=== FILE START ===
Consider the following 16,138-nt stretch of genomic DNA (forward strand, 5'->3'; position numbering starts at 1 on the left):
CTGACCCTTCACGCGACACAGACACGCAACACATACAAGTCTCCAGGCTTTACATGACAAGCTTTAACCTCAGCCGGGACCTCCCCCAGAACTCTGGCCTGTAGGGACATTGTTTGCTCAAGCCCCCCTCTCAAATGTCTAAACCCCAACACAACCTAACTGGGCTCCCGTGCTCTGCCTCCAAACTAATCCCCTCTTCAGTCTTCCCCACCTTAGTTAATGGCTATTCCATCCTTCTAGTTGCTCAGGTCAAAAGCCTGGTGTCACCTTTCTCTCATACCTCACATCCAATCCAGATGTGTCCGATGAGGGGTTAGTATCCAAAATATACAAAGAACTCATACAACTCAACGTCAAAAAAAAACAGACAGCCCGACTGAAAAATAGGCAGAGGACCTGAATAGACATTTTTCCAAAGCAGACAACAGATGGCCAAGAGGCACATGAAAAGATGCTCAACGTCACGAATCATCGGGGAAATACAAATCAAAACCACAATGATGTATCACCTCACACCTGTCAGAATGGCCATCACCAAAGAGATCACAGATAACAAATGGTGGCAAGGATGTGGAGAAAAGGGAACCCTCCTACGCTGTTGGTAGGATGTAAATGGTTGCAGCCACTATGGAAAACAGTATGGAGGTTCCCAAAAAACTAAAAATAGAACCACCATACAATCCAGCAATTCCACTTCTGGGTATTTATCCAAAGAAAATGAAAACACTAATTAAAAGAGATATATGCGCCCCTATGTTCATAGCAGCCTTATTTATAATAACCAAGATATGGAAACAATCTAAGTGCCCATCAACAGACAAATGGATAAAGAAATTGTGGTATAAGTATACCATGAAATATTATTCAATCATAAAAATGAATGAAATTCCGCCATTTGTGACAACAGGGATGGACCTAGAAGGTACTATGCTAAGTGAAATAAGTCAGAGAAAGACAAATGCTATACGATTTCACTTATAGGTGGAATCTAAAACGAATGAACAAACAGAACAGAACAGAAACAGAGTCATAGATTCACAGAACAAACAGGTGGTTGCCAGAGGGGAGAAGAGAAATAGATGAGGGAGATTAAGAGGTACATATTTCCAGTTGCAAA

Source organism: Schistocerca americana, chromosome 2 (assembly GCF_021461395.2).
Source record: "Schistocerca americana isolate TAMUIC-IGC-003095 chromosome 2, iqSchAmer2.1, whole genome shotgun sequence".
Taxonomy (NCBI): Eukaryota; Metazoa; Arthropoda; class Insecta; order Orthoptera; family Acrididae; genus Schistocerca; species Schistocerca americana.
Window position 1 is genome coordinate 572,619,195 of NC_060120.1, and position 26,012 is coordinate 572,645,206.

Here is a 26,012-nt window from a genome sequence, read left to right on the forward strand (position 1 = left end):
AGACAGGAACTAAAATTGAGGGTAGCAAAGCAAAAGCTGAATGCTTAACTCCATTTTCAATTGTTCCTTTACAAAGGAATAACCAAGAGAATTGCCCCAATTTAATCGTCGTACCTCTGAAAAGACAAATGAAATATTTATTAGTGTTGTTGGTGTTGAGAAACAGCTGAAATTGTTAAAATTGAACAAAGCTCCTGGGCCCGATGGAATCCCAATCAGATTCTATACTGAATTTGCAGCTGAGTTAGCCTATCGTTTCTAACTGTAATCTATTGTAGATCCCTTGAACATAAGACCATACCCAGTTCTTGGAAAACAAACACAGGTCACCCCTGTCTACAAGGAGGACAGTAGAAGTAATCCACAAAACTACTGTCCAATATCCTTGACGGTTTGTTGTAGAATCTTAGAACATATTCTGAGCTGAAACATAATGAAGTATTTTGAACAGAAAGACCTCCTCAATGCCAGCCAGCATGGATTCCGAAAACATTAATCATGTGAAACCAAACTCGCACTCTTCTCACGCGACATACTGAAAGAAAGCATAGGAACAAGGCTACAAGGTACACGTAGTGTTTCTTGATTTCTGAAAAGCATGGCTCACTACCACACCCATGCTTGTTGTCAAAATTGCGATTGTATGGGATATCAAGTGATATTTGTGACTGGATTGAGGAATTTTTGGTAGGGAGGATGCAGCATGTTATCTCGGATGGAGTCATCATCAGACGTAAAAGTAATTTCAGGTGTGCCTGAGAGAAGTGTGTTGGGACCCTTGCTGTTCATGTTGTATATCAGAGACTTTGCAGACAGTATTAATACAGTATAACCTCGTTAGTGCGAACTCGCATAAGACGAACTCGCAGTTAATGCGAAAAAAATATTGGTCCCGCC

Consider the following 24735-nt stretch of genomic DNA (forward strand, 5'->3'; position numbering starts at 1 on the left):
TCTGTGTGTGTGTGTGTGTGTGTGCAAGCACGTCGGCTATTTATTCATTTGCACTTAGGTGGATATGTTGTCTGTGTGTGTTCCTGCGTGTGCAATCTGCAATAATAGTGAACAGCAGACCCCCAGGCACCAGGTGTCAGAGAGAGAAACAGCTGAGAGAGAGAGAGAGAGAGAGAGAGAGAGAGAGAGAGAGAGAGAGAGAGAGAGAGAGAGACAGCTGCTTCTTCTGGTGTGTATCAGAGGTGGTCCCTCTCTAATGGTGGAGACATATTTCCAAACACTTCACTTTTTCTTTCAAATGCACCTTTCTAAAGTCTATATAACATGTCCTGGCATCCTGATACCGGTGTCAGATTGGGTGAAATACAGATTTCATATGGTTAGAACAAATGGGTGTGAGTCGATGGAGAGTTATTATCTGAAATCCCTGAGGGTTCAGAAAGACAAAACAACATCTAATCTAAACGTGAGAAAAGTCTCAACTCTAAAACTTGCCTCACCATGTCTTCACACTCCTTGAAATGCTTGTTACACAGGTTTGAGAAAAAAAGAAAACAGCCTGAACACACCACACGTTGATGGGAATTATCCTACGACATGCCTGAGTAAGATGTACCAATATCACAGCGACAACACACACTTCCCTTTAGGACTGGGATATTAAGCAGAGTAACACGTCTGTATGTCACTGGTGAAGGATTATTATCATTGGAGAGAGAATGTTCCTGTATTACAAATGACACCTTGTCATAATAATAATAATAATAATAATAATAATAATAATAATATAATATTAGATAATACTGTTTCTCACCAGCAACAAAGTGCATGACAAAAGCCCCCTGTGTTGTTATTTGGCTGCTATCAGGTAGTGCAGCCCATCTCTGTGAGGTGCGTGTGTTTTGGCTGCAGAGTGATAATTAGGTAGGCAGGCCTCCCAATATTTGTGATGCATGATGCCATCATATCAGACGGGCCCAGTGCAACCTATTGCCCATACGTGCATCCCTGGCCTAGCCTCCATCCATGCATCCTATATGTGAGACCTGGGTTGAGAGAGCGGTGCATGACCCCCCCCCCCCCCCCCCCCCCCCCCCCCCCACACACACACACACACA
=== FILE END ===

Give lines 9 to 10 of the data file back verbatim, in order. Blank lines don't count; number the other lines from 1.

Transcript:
Consider the following 24735-nt stretch of genomic DNA (forward strand, 5'->3'; position numbering starts at 1 on the left):
TCTGTGTGTGTGTGTGTGTGTGTGCAAGCACGTCGGCTATTTATTCATTTGCACTTAGGTGGATATGTTGTCTGTGTGTGTTCCTGCGTGTGCAATCTGCAATAATAGTGAACAGCAGACCCCCAGGCACCAGGTGTCAGAGAGAGAAACAGCTGAGAGAGAGAGAGAGAGAGAGAGAGAGAGAGAGAGAGAGAGAGAGAGAGAGAGAGAGAGACAGCTGCTTCTTCTGGTGTGTATCAGAGGTGGTCCCTCTCTAATGGTGGAGACATATTTCCAAACACTTCACTTTTTCTTTCAAATGCACCTTTCTAAAGTCTATATAACATGTCCTGGCATCCTGATACCGGTGTCAGATTGGGTGAAATACAGATTTCATATGGTTAGAACAAATGGGTGTGAGTCGATGGAGAGTTATTATCTGAAATCCCTGAGGGTTCAGAAAGACAAAACAACATCTAATCTAAACGTGAGAAAAGTCTCAACTCTAAAACTTGCCTCACCATGTCTTCACACTCCTTGAAATGCTTGTTACACAGGTTTGAGAAAAAAAGAAAACAGCCTGAACACACCACACGTTGATGGGAATTATCCTACGACATGCCTGAGTAAGATGTACCAATATCACAGCGACAACACACACTTCCCTTTAGGACTGGGATATTAAGCAGAGTAACACGTCTGTATGTCACTGGTGAAGGATTATTATCATTGGAGAGAGAATGTTCCTGTATTACAAATGACACCTTGTCATAATAATAATAATAATAATAATAATAATAATAATAATATAATATTAGATAATACTGTTTCTCACCAGCAACAAAGTGCATGACAAAAGCCCCCTGTGTTGTTATTTGGCTGCTATCAGGTAGTGCAGCCCATCTCTGTGAGGTGCGTGTGTTTTGGCTGCAGAGTGATAATTAGGTAGGCAGGCCTCCCAATATTTGTGATGCATGATGCCATCATATCAGACGGGCCCAGTGCAACCTATTGCCCATACGTGCATCCCTGGCCTAGCCTCCATCCATGCATCCTATATGTGAGACCTGGGTTGAGAGAGCGGTGCATGACCCCCCCCCCCCCCCCCCCCCCCCCCCCCCCACACACACACACACACA